Me in My Teepee at Camp Wolverine. Photo by Kista Cook.
My friend Kista and I went out for a run in Griffith Park. Kista wanted to head up to Amir’s Garden. We took a different route out that put us on singletrack down to Camp Wolverine aka the Griffith Park Boys Camp, closed until summer, a place that neither of us knew anything about.
This is one of the joys of Griffith Park. We’ve each been running it for years, and we still find new trails that take us to new places. At 4,300 acres, Griffith Park is 5 times the size of Central and much more rugged, especially once you get away from the tourist area of Observatory. It’s one of the largest municipal parks in the country, full of hills and even a mountain lion or two.
There’s a teepee at Camp Wolverine, along with a big canoe, and a little totem pole. When I was a little kid I had my own teepee in the backyard of our house in Calgary. It was meant for someone even littler than I was; if I slept in it everything from the waist down was outside. I also had an indian outfit, complete with feather headdress. I was a blue eyed towhead, but my father, from the Dakotas, was dark and had the nickname Injun Joe in the airforce.
Tomorrow, I head to Fort Collins Colorado to run the Quad Rock 50m. This is the second year of the race, which has Nick Clark as a Race Director, and it looks like it could be a fun race and good training for AC100. The elevation profile is the classic shark’s teeth profile that so many of us ultra runners in the West are so fond of. 11,000 feet of elevation gain, at slight altitude (up and down between 5,000 and 7,000 feet). I don’t know how much of it is singletrack and how much is wide trail or fire road, but I suspect it leans to singletrack.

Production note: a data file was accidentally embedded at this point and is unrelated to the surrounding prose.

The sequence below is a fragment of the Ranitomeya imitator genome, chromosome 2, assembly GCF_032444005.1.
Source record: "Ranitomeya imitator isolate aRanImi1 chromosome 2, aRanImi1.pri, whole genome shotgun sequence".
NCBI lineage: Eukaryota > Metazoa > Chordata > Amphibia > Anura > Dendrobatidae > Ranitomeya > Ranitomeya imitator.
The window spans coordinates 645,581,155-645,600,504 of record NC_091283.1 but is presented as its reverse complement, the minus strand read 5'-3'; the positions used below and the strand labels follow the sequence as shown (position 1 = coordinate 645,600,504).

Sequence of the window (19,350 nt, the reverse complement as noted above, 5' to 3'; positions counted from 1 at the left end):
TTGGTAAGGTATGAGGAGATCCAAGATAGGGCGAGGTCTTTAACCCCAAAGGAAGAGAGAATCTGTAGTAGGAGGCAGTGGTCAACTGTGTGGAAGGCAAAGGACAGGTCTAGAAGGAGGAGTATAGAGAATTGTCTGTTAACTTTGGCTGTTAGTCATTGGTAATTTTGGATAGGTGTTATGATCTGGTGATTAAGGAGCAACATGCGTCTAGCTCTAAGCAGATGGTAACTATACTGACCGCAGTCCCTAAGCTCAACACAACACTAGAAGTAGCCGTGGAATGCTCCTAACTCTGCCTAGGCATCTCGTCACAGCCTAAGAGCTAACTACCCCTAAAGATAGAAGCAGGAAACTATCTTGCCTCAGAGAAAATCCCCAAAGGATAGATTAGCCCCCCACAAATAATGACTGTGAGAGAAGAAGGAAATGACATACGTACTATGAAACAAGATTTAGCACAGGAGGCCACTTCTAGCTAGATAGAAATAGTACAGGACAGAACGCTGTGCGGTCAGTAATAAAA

It’s a mini family reunion as well, although I will be the only family member doing any running. Meals might be a challenge. One sister eats only meat and potatoes, the other leans that way but all gluten free, and I don’t really eat much meat at all and primarily live on fruit, vegetables and pasta.
One sister lives in Denver, the other in Nashville. I’m in Los Angeles. Colorado has mountains. Nashville – not so much. Los Angeles: many more than most people realize. The image of LA seems to be surfers, starlets, stucco. What isn’t as well known is that Los Angeles has the greatest change in elevation of any city in the USA, going from sea-level to Denver mile-high. Much of the city is hilly, and we are surrounded by mountains.
The last time I was in the Rockies I was driving from Denver to LA, a stop-over on a trip that started in Austin. We were moving rather suddenly, Atilla the Cat, Greely the three legged dog, my girlfriend Jean, and some random luggage, all crammed into a Karman Ghia. A drunk backed into us at a gas station and then took off. We called the cops, they didn’t show up for at least an hour, and when they did finally show up it was to ask us what we were doing, as the gas station had already closed. Somewhere along the way we ended up with a hole in the fuel line. Air was getting sucked into the fuel line, we couldn’t get the car past second gear, Karman Ghias are air cooled and at that speed in the summer, things weren’t cooling, if we stopped the car wouldn’t start again until it had cooled, usually 8 hours later, and so a drive that should’ve taken 2 easy days took a week.